an altitude house, mainly because it is much harder to get >12 hours per day and they can be a bit harder to sleep in. With regard to the quote, I agree that altitude training is a critical method to improve performance in elite distance runners. To follow up on this I think that elite athletes should use altitude as part of their annual plan and used 1-3 times every year. We have shown that the cumulative response to altitude is more beneficial than isolated use and it seems that the more often you go to altitude the better you can train at altitude leading to better performance.
RT: What about intermittent hypoxic training? My understanding about this is that it involves breathing in very hypoxic air for 60-90 minutes intermittently (ie 5mins on 5mins off seems to be the norm) every day for about a month at a time. In theory the exposure to such low oxygen concentrations stimulates the body to produce more EPO/Red blood cells than breathing higher oxygen concentrations found in tents or at training locations such as Falls Creek?
PS: I have been involved with quite a few studies using intermittent hypoxic training (IHT) and there has been no evidence to suggest this is worth pursuing. It is all about the amount of time spent at altitude and not just the specific dose of altitude. There is a specific transcriptional factor known as Hypoxic Inducible Factor (HIF) which is responsible for driving most of the responses when exposed to altitude. HIF is only activated while at altitude so by using very short exposure times using IHT is insufficient to keep HIF active for long enough to make new proteins.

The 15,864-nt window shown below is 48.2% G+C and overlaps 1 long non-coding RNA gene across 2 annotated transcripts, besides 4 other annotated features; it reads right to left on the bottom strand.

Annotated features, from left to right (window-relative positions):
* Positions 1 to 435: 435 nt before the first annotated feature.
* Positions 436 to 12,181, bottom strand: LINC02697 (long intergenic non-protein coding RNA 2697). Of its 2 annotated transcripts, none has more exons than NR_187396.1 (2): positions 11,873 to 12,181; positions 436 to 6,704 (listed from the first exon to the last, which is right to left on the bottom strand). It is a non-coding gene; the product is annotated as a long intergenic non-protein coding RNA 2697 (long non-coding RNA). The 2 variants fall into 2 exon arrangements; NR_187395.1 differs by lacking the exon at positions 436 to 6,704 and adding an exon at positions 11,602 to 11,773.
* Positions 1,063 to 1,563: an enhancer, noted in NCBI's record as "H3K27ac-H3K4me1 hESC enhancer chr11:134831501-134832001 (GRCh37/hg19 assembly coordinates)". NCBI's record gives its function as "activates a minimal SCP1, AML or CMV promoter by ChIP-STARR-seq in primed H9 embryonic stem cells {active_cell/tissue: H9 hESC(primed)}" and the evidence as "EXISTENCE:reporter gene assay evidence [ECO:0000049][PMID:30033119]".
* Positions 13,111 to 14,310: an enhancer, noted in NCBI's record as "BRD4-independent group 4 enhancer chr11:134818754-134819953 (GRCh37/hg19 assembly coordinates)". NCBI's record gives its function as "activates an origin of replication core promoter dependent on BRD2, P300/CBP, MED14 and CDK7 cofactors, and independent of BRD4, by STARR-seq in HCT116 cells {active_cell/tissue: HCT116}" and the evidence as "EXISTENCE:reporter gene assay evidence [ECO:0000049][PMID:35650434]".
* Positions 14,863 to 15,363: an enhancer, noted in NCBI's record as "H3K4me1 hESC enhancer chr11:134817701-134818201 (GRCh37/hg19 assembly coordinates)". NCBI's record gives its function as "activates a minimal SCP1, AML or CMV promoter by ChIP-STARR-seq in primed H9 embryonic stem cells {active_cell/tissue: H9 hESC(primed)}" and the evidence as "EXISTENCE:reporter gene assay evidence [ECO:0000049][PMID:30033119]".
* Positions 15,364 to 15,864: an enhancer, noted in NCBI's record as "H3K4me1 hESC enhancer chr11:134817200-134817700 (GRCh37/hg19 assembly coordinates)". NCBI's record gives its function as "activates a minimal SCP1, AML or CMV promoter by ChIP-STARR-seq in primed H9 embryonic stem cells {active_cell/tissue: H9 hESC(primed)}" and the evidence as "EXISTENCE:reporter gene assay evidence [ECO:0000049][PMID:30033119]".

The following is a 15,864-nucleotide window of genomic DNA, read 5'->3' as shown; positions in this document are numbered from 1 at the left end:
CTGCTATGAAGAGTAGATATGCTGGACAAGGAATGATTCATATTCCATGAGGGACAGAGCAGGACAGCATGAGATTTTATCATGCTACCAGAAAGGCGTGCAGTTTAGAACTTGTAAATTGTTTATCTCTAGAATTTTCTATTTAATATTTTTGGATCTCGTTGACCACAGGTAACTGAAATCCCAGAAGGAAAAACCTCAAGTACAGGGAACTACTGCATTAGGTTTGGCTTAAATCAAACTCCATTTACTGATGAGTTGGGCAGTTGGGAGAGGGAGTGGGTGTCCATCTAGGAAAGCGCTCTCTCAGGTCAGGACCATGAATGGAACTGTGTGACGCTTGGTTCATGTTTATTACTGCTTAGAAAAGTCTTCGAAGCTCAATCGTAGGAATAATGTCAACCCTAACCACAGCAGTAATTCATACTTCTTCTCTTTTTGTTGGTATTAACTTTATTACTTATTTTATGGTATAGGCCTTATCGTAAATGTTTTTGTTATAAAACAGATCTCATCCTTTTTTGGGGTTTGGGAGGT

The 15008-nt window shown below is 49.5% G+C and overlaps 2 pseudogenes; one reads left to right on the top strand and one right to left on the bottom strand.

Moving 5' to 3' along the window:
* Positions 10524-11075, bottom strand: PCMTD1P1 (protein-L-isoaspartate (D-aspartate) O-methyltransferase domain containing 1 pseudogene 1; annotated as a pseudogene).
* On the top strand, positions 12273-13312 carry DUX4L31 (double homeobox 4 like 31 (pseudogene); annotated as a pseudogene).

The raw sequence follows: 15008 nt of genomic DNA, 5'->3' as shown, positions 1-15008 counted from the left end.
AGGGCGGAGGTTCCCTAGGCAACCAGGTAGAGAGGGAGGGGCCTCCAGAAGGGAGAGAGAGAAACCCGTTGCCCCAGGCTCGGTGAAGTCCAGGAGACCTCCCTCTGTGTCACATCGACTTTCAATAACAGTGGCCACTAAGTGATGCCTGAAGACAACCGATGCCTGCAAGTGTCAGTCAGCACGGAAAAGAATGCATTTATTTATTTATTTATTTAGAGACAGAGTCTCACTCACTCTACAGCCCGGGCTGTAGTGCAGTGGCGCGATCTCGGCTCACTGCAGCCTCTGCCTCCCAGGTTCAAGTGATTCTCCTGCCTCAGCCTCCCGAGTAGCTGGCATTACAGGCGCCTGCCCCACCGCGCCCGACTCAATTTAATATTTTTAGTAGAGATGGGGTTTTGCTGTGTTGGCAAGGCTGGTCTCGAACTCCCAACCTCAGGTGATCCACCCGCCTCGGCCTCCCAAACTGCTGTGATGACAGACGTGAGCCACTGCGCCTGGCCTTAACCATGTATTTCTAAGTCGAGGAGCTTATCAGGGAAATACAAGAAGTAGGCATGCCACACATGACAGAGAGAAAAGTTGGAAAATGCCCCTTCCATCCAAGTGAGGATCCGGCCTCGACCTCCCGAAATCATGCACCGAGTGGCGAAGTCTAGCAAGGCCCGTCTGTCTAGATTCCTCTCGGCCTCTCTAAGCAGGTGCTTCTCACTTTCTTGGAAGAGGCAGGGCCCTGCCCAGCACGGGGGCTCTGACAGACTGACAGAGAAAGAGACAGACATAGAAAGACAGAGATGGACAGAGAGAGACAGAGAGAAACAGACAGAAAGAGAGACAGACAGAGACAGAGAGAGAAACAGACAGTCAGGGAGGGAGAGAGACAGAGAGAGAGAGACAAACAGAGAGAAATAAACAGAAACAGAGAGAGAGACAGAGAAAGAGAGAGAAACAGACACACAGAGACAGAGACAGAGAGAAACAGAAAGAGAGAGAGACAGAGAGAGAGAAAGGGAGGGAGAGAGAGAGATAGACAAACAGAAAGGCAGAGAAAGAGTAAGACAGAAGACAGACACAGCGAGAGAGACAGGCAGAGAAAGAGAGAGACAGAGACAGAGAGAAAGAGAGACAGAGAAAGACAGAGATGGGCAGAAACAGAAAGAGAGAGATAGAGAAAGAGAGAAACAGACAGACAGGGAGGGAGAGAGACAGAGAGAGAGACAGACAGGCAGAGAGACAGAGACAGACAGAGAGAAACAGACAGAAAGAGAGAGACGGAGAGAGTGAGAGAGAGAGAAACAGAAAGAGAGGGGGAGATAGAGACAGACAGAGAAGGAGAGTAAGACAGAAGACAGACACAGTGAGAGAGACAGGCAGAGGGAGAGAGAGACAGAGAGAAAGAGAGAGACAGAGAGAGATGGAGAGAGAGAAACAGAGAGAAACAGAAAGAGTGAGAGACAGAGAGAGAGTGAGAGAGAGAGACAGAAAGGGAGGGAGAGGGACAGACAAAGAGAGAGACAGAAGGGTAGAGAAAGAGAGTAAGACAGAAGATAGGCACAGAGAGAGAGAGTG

RT: The debate over whether ‘live high, train low’ or ‘live low, train high’ is preferable – I mean this is enough to confuse the hell out of most normal folk?
PS: I have seen enough evidence that both LHTL and LHTH done well will both produce physiological responses that can improve performance. It usually comes down to person preference, cost, availability, ability to travel as to which method people use.
After doing both methods a number of times and seeing other athletes do both, it is my belief that natural LHTL altitude training at an altitude just over of just under 2000m is the best. Of the venues I have been to Flagstaff in the USA is the best location I have been to for distance runners and is my preference to take athletes when I have the choice.
RT: I’ve noticed in Sydney there are some companies now who offer the ability to ‘live low, train high’ via the use of altitude chambers. The idea is you do a few sessions per week inside their chambers. Is this really enough to achieve anything other than ravaging the wallet?
PS:The answer to this is similar to the IHT question earlier, as the time at altitude is just not enough to drive responses from altitude. However, LLTH altitude exposure does has some merit in my view. Firstly, it can be used as a method to get a higher metabolic response to training at any given speed. An example of how I have used this in the past is with a runner with a stress reaction, I got them to do interval cycling at altitude to maximise anaerobic tolerance and keep conditioning while unable to run. In this example the runner ran a PB for 1500m despite not being able to run for 3 weeks.
Another way we have seen training in an altitude chamber being effective is when combined with a LHTL camp to get extra adaptations from training at altitude while already spending >12 hours per day at altitude.
RT: Out of all the Olympians you have met over the years. Would you say the majority of these have used altitude training to a significant degree?
PS: Yes without question.
RT: So let’s say you’ve got a young star with Olympic potential who comes to your for help. He/she somehow has the money to buy either a tent, an intermittnet hypoxic machine, or to spend a few months per year at altitude training. What is your advice?
PS: Go to natural altitude (1800-2200m) 2-3 a year for at least 3 weeks and one camp being 4-5 weeks.
RT: Philo thanks for coming on board RT again mate, always great to have you.